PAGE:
Hoh hoh look what the cat dragged in…. (p11, top of second column)
Far more important for the creation of bank deposits is the act of making new loans by banks. When a bank makes a loan to one of its customers it simply credits the customer’s account with a higher deposit balance. At that instant, new money is created.
Banks can create new money because bank deposits are just IOUs of the bank; banks’ ability to create IOUs is no different to anyone else in the economy. When the bank makes a loan, the borrower has also created an IOU of their own to the bank. The only difference is that for the reasons discussed earlier, the bank’s IOU (the deposit) is widely accepted as a medium of exchange — it is money.
Ah, an admission. More than that, a statement of fact, and one clearly intended to stick a big fat pin in the oft-repeated nonsense in economics textbooks and in college courses (never mind High Schools.)
I went through the standard rubric in Leverage, and noted at the end that while this is a convenient means of explaining how the banks balance transactions out and such in reality banks create the loans first, not the other way around, and then those funds are deposited back to satisfy reserve requirements.
Now let’s look at this objectively.
The size of the economy is stated in units of “money”; we call that GDP.
Yet there is a statement right here, by the Bank of England, that banks create “money” out of literal nothing by making a new loan.
It is a basic principle of mathematics that when you have an equation and modify a term that exists on both sides of the equal sign that adjustment must be made to both sides!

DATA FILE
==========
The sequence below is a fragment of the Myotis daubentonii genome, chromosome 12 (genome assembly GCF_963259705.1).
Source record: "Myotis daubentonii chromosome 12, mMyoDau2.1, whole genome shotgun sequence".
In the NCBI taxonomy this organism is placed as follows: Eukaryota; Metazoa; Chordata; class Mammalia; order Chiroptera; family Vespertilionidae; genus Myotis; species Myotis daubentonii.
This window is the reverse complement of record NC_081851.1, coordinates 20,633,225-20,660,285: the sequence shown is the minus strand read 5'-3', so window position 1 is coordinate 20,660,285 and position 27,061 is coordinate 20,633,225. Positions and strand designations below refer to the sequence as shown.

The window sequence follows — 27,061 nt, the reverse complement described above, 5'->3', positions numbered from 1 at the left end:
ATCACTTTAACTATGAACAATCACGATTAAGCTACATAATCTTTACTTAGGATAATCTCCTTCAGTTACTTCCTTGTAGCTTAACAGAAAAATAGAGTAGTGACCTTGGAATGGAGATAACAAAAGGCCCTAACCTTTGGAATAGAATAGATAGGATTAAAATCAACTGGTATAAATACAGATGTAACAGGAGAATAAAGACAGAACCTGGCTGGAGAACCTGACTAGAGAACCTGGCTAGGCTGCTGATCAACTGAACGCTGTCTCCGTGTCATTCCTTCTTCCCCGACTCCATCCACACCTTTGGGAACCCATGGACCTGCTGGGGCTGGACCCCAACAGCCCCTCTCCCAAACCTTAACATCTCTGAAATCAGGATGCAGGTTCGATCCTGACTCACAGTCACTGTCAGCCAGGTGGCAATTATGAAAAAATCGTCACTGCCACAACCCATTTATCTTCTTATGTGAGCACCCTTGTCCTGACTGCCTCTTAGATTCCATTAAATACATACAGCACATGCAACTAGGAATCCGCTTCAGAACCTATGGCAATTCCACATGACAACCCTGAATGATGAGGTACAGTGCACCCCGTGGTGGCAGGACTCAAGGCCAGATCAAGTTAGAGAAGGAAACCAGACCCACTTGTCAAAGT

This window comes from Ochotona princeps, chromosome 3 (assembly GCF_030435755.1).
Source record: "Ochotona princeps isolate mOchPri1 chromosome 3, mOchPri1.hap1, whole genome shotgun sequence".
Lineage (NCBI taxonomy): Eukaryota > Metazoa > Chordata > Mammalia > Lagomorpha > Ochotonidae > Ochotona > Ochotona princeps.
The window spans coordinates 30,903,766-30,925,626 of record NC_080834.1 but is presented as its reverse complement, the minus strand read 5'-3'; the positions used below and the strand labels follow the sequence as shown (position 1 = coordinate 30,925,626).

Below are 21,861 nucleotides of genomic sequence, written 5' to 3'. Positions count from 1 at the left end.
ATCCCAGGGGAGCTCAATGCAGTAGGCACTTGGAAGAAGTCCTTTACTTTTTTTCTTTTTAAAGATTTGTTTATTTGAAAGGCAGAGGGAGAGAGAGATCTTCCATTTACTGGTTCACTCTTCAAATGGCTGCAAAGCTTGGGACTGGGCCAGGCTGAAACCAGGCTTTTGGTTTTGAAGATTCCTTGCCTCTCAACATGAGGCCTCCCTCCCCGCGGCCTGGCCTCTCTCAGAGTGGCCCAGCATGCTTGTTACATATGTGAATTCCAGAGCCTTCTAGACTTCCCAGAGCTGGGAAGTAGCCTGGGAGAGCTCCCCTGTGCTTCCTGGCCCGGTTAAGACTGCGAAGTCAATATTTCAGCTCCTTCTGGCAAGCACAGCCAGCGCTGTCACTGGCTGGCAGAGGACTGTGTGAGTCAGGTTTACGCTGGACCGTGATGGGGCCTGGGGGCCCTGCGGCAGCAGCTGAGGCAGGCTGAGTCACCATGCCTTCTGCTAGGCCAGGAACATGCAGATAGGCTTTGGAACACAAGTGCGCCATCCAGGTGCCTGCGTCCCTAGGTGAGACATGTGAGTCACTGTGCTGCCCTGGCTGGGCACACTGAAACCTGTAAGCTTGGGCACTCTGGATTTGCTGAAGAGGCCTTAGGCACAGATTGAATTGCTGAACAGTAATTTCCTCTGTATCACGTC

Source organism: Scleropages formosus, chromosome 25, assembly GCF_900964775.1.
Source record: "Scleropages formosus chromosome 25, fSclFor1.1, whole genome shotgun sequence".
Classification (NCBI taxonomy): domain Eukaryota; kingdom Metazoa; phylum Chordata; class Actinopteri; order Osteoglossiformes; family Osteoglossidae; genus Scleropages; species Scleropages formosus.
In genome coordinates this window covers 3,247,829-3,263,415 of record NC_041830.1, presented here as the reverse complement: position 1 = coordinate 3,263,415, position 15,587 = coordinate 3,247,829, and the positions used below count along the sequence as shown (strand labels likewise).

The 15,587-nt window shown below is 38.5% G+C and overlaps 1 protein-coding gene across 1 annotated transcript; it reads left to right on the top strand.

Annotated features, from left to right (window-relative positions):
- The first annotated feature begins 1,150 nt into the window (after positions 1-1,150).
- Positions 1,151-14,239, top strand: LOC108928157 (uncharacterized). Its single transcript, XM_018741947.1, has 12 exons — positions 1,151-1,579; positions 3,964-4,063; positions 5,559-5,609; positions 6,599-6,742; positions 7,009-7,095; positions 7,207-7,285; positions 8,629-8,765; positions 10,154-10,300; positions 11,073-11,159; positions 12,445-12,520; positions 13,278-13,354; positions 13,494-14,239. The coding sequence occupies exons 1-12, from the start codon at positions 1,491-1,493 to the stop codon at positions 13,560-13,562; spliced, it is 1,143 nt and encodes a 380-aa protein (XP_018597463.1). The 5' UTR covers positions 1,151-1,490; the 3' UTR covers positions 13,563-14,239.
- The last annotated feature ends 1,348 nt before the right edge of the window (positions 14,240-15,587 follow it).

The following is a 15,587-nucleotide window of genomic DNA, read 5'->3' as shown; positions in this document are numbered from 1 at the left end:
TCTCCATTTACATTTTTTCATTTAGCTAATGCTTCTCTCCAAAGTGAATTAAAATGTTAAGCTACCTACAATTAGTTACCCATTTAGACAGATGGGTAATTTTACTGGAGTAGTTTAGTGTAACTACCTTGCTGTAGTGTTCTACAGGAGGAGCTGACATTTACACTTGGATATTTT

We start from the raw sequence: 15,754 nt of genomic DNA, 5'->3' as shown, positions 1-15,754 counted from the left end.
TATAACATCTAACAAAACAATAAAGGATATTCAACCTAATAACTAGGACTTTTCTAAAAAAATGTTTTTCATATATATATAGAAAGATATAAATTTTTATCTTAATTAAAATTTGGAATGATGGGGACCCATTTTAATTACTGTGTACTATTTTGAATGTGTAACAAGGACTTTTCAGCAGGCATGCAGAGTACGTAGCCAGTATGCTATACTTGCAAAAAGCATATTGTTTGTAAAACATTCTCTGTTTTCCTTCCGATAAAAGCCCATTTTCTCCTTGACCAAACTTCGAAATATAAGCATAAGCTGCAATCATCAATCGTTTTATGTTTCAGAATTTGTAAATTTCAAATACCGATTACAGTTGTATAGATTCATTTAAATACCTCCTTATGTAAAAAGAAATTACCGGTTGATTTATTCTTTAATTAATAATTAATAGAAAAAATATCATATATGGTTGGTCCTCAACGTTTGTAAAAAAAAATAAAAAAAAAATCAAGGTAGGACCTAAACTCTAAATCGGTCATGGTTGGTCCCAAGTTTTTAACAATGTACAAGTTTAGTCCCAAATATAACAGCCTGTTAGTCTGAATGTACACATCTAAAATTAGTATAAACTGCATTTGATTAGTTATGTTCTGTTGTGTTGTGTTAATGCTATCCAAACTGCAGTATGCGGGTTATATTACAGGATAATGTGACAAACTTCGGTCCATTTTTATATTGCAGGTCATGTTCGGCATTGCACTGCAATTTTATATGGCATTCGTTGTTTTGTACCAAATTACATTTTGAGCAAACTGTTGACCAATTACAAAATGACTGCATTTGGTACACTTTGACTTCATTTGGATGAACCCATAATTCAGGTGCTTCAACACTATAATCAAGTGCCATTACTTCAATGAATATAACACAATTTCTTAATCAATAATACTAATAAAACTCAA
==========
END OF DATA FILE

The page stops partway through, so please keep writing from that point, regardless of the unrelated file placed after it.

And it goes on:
If the economy produces 100 bushels of corn (and only that) and there are 100 “dollars” (units of currency), and those are the only two items in the economy, the natural clearing price of a bushel of corn will be approximately one of the dollars.
Now here’s the problem — if a bank comes along and issues 100 new dollars that are indistinguishable from the old ones, simply because someone asked for a loan, how much is a bushel of corn assuming the same 100 exist?
That ought to be obvious.
That would be where the problem lies with so-called “mainstream” economics when it comes to monetary mechanics, and it is a central point I made both in Leverage and in calling for a One Dollar of Capital standard for lending.
I find this paper ground-breaking and surprisingly frank. I wonder exactly why the BOE decided to “come clean” with it at this time, but no matter — the fact is that they did so and once you are given to understand this then you also wind up understanding how both commercial banksand central banks (when they engage in “QE” and similar schemes) are in fact robbing you.
And that, my friends, becomes a problem for the apologists of these programs.
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